Correspondent

Chris Bridges is a columnist and former sports editor for The Walton Tribune.

Chris Bridges Mug

Chris Bridges

By this point even the most die-hard follower of political campaigns has probably become fed up with the two U.S. Senate runoffs in Georgia.

Republican incumbent David Perdue is facing Democratic challenger Jon Ossoff, while appointed Republican U.S. Senator Kelly Loeffler is trying to fend off the challenge of Democrat Raphael Warnock. Who among us has not become weary from the television and radio advertisements for all four candidates along with enough campaign mailers to create a nice bonfire?

In reality, the two runoffs are very important in terms of balance of power in our country. With the Democrats regaining the White House, the Republicans hope to maintain control of the U.S. Senate. If Ossoff and Warnock both win then the US Senate count goes to a 50-50 split with a Democratic vice president set to break the tie.

Many Republicans have cried that one party having complete control would be bad for our country. That is a true statement. However, Republicans didn’t seem to mind when they had control of the White House and the U.S. Senate the last four years. Surely no one can be surprised by this bit of hypocrisy that often comes from both of the major political parties.

The amount of money poured into these two U.S. Senate races boggles the mind. Millions upon millions have been spent with more monopoly-like cash to be used in the final days and hours before the Jan. 5 vote.

One long-time political observer in Georgia recently said, “Are these four the best we have to choose from? If so, help us all.”

These are definitely the four we have left. Even with 18 other candidates running against Loeffler and Warnock in a special “jungle primary,” these were the two who floated to the top. Loeffler, it has to be pointed out, has done nothing since being appointed to the position by Gov. Brian Kemp.

Loeffler’s biggest achievement seemingly has been to support everything President Trump does or says. It’s not unexpected that a U.S. Senator would support the president from their own party, but to give blanket approval shows a lack of ability to think for one’s self and a blind loyalty that is unwise and not needed.

If Loeffler defeats Warnock what will her legacy be moving forward? Will it be that she opposed everything President Biden does or says?

Recent polls actually show the two Democratic challengers leading but these races are going to be razor close. Don’t be surprised if the dreaded word “recount” comes into play once we wake up the morning of Jan. 6.

Perdue and Loeffler both have shown questionable behavior in using insider information for profit when it comes to the COVID-19 virus. While perhaps not technically illegal, it shows what they are willing to do for additional profit and that they have their own financial interests above those who are supposedly representing.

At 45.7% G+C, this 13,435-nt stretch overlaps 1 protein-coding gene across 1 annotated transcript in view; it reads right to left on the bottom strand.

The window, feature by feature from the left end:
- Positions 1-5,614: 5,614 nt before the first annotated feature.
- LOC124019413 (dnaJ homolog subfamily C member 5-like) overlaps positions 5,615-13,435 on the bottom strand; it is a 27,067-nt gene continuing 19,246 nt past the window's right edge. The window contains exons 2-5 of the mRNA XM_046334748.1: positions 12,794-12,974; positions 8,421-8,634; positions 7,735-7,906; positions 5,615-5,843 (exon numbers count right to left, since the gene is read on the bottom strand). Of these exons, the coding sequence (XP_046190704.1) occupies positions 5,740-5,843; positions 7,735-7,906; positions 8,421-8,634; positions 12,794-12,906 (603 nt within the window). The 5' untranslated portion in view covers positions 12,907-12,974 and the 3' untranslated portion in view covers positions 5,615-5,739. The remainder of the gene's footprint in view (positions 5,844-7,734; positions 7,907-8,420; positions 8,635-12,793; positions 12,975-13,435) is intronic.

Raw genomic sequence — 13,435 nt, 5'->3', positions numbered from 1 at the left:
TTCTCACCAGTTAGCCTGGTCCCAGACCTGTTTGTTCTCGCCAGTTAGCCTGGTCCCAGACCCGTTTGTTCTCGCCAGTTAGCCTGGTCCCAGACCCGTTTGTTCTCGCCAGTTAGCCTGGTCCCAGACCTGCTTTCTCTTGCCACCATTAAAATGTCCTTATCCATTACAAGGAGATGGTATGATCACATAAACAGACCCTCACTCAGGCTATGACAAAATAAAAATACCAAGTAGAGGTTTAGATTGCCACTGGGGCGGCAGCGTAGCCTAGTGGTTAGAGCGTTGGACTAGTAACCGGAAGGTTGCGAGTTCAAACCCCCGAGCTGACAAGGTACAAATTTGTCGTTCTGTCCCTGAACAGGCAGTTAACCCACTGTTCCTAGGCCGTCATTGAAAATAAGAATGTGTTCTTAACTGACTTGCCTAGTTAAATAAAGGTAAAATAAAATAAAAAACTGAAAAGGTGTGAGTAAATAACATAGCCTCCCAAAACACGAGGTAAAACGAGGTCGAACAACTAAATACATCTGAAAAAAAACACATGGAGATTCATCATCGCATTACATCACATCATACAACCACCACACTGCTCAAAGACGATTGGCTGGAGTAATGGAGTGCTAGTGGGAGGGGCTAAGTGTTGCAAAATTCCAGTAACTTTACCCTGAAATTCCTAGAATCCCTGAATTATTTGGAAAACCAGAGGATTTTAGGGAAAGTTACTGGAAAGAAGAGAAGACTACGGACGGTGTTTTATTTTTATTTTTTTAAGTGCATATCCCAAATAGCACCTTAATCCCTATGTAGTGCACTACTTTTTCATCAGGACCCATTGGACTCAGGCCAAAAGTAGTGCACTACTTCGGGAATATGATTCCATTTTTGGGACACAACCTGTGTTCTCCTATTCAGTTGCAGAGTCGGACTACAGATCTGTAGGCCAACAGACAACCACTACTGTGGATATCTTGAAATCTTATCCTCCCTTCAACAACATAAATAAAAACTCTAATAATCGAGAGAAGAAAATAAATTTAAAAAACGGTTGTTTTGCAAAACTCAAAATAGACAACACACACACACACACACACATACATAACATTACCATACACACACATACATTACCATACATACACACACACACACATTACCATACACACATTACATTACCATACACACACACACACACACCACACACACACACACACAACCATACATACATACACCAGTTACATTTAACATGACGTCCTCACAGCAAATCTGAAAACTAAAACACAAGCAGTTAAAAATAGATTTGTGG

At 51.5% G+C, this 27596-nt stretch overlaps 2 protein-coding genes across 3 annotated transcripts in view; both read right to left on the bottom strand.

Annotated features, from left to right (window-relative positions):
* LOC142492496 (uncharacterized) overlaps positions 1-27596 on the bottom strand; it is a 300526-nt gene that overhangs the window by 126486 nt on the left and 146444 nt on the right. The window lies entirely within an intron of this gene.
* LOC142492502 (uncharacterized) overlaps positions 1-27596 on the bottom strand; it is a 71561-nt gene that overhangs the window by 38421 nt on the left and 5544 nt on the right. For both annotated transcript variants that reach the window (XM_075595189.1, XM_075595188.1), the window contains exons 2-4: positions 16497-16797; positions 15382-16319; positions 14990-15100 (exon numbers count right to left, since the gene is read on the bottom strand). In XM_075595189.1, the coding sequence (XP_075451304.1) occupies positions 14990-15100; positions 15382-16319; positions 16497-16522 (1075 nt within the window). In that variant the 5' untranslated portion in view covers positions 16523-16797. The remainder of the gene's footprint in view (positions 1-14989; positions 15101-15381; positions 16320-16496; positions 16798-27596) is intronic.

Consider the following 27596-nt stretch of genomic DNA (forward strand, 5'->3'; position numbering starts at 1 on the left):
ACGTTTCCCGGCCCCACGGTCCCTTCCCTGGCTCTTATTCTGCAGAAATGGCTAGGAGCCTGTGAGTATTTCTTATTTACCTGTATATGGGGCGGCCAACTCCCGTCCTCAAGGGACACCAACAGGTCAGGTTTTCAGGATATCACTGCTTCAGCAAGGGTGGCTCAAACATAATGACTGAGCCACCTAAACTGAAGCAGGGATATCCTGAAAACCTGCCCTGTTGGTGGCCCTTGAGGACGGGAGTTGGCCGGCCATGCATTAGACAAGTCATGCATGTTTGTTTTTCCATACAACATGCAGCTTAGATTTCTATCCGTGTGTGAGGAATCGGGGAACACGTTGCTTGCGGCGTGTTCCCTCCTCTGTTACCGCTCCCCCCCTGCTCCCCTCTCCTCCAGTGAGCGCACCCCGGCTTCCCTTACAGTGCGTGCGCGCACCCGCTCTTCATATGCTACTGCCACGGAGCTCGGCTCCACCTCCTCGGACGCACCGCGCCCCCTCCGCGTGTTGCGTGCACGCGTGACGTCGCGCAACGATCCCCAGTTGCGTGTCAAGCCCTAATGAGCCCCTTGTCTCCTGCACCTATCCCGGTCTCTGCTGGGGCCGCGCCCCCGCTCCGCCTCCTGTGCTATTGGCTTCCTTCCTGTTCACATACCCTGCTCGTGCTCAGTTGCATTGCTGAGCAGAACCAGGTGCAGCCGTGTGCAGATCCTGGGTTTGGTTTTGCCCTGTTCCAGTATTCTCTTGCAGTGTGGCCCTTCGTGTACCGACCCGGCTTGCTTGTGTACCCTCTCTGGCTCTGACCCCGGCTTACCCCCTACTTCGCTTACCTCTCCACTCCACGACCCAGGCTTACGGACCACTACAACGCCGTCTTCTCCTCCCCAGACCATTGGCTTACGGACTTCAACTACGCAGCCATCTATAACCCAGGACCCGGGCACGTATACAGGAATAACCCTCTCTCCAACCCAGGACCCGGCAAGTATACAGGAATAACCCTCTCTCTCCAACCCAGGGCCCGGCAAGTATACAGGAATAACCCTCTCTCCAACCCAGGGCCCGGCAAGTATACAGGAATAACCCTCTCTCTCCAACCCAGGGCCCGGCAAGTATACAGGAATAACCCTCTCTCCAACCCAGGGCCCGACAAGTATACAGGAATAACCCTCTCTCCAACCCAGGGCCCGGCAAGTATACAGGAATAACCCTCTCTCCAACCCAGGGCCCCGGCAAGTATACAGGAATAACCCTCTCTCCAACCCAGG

Warnock was the choice of state Democratic Party insiders. They wanted him as the nominee and went as far to encourage other Democrats in the jungle primary to exit the race. None did but Warnock did emerge as the overall top vote getter last November among 20 names representing all political leanings.

Republicans seem to enjoy painting Ossoff with a very negative brush even going as far to question the legitimacy of his marriage. You can’t make this stuff up folks.

Ossoff has run a solid campaign but whether it will be enough to defeat Perdue remains to be seen.

The question about the Jan. 5 runoff is who will show up to vote. Many supporters of President Trump are still furious over the outcome of that election going as far to throw Georgia’s Republican governor, lieutenant governor and secretary of state under the bus.

Some Trump backers in Georgia say the Jan. 5 runoff will be rigged so why even both voting. That mindset is absurd. If you don’t want a particular candidate to win then not voting does nothing to help that goal.

Overlooked in Jan. 5 runoff is a very important contest for a spot on the Georgia Public Service Commission. The PSC is a group which most people couldn’t tell you what it does and certainly couldn’t tell you a member’s name.

Yet the PSC has as much impact on our wallet as any elected office. Your power bill and your phone bill are just two of the ways. Yet often current members or challengers accept contributions from those working for or closely tied to utility companies. Ironically. while not illegal, it certainly should raise concerns about whose best interest someone on the PSC would have when they accept these contributions.

And as we (hopefully) close the book on the 2020 election next week, it should be noted that presidential hopefuls for 2024 are already starting to emerge. Here we go again.

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